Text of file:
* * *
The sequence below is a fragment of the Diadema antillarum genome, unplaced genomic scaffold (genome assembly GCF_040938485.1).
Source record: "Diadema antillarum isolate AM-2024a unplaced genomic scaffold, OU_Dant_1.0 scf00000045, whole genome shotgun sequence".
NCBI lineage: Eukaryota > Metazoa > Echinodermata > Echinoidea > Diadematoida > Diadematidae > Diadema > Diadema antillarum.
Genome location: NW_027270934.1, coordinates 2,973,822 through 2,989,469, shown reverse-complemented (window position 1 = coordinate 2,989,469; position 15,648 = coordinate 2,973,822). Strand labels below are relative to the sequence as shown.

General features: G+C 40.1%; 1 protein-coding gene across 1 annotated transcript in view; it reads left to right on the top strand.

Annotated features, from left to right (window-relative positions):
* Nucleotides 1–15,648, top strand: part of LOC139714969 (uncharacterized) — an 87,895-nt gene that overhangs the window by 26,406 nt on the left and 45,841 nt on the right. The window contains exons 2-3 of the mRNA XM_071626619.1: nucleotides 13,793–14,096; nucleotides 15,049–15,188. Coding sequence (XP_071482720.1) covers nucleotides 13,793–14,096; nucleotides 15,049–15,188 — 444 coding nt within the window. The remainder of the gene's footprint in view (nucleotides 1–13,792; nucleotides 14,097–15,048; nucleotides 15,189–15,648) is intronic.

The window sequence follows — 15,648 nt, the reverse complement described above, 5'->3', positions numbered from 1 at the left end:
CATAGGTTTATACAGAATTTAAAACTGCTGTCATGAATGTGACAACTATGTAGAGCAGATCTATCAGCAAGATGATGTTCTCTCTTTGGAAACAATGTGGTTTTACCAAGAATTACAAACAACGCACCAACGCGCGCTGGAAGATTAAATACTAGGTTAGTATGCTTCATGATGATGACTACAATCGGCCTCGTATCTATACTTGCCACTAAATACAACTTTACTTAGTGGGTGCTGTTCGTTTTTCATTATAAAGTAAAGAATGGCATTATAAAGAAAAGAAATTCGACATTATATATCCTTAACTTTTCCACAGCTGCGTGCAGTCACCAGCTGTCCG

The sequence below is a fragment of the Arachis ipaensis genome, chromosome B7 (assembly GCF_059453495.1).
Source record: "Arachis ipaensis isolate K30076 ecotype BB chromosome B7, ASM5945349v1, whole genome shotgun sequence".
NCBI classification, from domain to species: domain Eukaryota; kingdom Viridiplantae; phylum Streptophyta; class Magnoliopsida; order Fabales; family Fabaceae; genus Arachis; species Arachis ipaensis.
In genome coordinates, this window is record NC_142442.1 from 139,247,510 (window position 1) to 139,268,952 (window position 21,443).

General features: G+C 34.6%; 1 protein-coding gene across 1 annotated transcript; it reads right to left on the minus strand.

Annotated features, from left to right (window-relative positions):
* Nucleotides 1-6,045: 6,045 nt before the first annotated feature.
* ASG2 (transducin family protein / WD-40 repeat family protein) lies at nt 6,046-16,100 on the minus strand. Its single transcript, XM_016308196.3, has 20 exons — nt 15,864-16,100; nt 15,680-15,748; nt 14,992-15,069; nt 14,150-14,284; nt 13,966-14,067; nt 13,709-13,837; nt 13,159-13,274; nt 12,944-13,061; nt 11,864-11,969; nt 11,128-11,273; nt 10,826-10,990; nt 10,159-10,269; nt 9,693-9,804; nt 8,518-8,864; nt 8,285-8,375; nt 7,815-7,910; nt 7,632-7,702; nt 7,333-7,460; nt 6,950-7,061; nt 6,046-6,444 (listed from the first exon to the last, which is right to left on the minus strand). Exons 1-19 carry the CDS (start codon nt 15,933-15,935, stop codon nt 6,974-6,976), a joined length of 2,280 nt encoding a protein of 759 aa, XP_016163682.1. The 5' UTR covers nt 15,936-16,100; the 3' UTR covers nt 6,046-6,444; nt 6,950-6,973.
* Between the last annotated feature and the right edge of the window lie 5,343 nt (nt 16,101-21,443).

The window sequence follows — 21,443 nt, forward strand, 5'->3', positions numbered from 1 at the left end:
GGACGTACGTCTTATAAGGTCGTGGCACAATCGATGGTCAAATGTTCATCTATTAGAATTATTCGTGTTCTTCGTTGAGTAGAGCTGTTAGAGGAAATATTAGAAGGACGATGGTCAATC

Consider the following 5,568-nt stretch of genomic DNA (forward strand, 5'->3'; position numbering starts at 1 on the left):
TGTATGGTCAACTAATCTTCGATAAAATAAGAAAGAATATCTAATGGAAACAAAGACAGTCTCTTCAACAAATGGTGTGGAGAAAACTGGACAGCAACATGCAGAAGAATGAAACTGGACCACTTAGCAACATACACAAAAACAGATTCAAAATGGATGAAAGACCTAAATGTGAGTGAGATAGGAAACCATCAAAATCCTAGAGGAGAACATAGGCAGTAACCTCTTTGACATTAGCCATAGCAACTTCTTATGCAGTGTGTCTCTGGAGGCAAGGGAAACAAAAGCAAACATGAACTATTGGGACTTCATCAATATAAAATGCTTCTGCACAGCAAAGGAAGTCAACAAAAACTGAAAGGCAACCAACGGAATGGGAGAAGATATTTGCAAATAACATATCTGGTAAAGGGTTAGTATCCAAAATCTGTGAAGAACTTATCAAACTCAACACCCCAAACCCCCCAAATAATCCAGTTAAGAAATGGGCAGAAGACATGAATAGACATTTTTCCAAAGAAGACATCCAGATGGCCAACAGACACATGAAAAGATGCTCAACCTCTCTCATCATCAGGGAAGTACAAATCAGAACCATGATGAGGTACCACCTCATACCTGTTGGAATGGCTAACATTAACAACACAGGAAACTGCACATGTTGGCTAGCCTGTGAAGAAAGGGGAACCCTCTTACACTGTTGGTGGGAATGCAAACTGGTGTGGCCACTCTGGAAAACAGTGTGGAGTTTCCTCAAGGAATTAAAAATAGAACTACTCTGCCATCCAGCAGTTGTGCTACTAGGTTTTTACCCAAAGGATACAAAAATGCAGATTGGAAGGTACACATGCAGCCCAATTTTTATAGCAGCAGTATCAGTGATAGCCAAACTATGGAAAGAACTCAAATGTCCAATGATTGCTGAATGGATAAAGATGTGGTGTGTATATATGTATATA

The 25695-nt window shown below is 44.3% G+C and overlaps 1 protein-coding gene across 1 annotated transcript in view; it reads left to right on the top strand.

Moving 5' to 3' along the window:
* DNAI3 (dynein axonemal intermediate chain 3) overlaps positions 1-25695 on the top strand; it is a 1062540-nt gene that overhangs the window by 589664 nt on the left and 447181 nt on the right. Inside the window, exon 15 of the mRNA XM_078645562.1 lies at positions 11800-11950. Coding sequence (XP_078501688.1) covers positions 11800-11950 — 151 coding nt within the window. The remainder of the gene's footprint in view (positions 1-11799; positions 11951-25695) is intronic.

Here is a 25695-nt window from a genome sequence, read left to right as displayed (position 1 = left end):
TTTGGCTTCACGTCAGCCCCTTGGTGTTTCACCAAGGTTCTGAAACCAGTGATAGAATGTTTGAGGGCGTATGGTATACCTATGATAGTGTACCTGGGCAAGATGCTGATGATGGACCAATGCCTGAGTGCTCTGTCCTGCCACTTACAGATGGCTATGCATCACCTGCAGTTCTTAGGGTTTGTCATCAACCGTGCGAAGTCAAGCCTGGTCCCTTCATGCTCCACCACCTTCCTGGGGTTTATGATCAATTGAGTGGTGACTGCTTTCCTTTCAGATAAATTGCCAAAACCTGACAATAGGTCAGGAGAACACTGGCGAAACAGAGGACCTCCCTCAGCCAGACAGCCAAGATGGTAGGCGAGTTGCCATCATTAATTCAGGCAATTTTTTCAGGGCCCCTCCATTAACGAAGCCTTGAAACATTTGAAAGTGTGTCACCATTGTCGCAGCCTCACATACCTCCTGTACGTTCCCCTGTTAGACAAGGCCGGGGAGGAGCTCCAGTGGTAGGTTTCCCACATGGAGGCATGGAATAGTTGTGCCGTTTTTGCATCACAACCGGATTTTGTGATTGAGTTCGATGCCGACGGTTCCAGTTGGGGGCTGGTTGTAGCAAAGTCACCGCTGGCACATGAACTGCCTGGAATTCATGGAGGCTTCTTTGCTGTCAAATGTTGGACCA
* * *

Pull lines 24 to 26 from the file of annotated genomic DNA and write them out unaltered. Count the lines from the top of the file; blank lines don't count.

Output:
Moving 5' to 3' along the window:
* DNAI3 (dynein axonemal intermediate chain 3) overlaps positions 1-25695 on the top strand; it is a 1062540-nt gene that overhangs the window by 589664 nt on the left and 447181 nt on the right. Inside the window, exon 15 of the mRNA XM_078645562.1 lies at positions 11800-11950. Coding sequence (XP_078501688.1) covers positions 11800-11950 — 151 coding nt within the window. The remainder of the gene's footprint in view (positions 1-11799; positions 11951-25695) is intronic.

Here is a 25695-nt window from a genome sequence, read left to right as displayed (position 1 = left end):